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St. Patrick's Day A Year Later

The Huffington Post logo The Huffington Post 16/03/2016 Andy Parker

St. Patrick's Day is a day that most associate with revelry and celebration. In years past, our family would do the usual stuff--wear the green, eat some corn beef and cabbage, and wash it down with some nice cold brew. This year is different. There is no merriment. For me it is an anniversary that represents lost hopes and dreams.

Alison had been the morning reporter at WDBJ7 in Roanoke, VA for almost a year and during that time had numerous opportunities to fill in on the anchor desk. She had the part down and always delivered. She had been dating Chris Hurst, the evening anchor for the station, for about three months and it was clear by the time March rolled around that they were smitten with each other. They had kept their relationship quiet, but most of their close colleagues knew about it.

For years WDBJ7 has hosted a live broadcast of the St. Patrick's Day parade in Roanoke. Management asked who wanted to emcee the event, and Alison immediately volunteered. Chris did likewise and there they were on Saturday, March 14, 2015 cohosting the telecast. Barbara and I watched and grinned as Alison worked the crowd and the parade participants with the over-exuberance of a young journalist trying to add excitement to an event that changed little from year to year. What I later learned is that for all her typical composure on camera, she was very nervous. Not because she was doing something new, but because she so wanted to do well for Chris. It was nervousness born of love and professional competitiveness. She wanted to prove her worth and make him proud. She accomplished both. It was the first and only time they ever appeared together on camera, and they went out celebrating afterwards, figuring there would be many more parades and stories to cover together in the future.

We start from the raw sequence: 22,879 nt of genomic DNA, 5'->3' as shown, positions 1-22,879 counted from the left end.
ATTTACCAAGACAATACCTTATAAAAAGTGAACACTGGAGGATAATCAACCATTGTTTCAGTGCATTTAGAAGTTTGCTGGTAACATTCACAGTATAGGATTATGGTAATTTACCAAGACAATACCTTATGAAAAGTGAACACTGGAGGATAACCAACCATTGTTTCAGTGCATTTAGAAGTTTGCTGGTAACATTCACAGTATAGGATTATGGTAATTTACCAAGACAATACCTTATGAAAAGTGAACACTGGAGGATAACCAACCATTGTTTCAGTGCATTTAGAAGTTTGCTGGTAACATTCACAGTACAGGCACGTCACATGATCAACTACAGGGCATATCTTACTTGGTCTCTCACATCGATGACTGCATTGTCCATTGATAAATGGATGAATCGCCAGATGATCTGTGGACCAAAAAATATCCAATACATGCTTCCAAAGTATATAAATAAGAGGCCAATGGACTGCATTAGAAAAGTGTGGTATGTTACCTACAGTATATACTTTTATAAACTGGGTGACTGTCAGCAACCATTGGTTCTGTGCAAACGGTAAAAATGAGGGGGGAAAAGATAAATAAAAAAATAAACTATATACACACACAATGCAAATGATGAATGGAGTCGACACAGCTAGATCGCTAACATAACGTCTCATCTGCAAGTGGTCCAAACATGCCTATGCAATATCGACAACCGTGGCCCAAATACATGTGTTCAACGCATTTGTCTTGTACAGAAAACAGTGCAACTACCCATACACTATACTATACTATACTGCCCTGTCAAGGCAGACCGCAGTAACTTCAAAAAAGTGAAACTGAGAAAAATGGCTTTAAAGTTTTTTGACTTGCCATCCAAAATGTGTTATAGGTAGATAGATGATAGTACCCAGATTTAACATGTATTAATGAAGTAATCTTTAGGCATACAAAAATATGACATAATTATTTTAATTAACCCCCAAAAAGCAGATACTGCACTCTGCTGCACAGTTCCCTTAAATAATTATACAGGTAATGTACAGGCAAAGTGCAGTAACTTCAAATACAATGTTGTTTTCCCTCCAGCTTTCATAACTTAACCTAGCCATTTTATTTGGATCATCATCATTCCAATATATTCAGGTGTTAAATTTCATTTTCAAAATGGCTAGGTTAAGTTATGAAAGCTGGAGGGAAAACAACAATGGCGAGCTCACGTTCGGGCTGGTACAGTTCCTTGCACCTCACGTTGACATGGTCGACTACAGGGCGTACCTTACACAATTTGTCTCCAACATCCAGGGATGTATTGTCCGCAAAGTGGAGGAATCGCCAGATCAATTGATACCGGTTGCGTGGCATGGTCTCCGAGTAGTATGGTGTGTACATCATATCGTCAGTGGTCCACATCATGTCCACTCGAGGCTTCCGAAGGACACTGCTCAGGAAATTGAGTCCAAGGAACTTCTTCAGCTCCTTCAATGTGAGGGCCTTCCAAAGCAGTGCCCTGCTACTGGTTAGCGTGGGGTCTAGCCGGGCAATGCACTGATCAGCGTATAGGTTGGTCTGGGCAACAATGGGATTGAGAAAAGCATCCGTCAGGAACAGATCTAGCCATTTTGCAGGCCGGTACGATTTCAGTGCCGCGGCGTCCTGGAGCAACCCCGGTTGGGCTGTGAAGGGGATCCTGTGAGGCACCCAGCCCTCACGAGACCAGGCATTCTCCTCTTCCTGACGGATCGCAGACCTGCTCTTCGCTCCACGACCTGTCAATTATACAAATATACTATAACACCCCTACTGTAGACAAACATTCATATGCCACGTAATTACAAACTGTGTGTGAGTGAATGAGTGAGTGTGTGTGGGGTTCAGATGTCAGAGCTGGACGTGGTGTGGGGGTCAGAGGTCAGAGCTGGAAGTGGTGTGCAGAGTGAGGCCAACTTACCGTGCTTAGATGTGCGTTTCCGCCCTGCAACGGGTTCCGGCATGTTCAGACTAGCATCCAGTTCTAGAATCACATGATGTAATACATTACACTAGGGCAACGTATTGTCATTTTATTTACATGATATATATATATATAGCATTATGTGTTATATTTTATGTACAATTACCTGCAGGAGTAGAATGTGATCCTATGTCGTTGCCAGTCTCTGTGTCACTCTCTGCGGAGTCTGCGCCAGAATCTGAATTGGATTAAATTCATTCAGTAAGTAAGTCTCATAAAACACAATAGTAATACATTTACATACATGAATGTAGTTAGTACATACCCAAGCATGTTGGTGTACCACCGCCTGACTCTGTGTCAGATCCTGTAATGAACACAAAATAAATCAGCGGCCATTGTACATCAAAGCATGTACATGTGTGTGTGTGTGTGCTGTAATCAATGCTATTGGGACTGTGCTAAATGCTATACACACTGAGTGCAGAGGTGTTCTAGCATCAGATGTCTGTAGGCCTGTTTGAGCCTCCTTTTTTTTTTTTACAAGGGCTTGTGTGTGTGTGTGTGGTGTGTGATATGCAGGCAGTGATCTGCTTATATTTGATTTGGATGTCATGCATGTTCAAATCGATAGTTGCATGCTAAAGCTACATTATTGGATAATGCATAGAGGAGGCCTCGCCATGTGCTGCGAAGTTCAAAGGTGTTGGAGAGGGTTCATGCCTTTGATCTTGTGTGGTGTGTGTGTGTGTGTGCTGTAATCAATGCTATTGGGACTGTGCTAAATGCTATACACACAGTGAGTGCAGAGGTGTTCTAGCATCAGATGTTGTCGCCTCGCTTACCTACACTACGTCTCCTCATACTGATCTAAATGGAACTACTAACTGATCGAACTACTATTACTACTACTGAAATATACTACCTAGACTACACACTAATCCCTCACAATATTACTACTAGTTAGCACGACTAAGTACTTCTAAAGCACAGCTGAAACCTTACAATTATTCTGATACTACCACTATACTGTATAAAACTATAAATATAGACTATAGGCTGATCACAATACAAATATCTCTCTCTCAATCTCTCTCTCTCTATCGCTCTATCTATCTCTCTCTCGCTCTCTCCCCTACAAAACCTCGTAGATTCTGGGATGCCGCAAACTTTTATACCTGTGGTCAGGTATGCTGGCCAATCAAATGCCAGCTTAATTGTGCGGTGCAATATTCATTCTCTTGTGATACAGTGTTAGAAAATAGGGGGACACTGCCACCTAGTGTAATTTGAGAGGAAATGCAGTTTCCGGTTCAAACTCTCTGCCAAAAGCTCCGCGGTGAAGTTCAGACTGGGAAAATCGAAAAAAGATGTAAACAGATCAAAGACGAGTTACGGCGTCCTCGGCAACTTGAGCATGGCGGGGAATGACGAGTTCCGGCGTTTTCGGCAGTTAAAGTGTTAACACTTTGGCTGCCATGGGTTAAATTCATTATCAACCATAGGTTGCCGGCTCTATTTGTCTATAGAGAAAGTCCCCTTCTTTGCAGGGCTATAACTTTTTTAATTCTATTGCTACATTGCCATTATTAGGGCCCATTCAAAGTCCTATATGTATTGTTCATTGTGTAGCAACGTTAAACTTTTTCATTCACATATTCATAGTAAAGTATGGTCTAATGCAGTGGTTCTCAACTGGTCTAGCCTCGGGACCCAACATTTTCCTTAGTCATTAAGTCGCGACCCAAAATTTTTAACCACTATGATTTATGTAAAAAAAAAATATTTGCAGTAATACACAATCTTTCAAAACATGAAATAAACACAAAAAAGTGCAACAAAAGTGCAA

This past Sunday, Barbara, Chris and I were featured on a CBS Sunday Morning piece entitled "Guns in America". Unlike all the other media interviews I have done over the last six months, I had planned to watch this until I got the head's up from Jay Kernis, the producer, telling me there would be parts I probably would not want to see. He was correct and based on the recap I heard, I'm glad I did not watch it. After the piece aired, I got an email from Erin thanking us for our time and effort. She said every time she looked at Alison on camera, she was reminded of how much we lost. The camera she said, only captures a fraction of a person's personality she could only imagine her true power and what we are all missing by not seeing her grow as a journalist. I thanked her for her kind words and told her that while I could not watch the piece, I know Alison, the consummate journalist would have approved. She knew what it contained while devastating to me, would be essential to the story.

Alison's was a great story teller, whether it was about a pot-bellied pig or a meth lab bust. It's what made her a journalist and not just a reporter. I miss her stories. I miss her at the parade she should have been covering this year. I look at the screenshots of Chris and Alison last year, smile, then descend into heartbreak knowing that it can never happen again.

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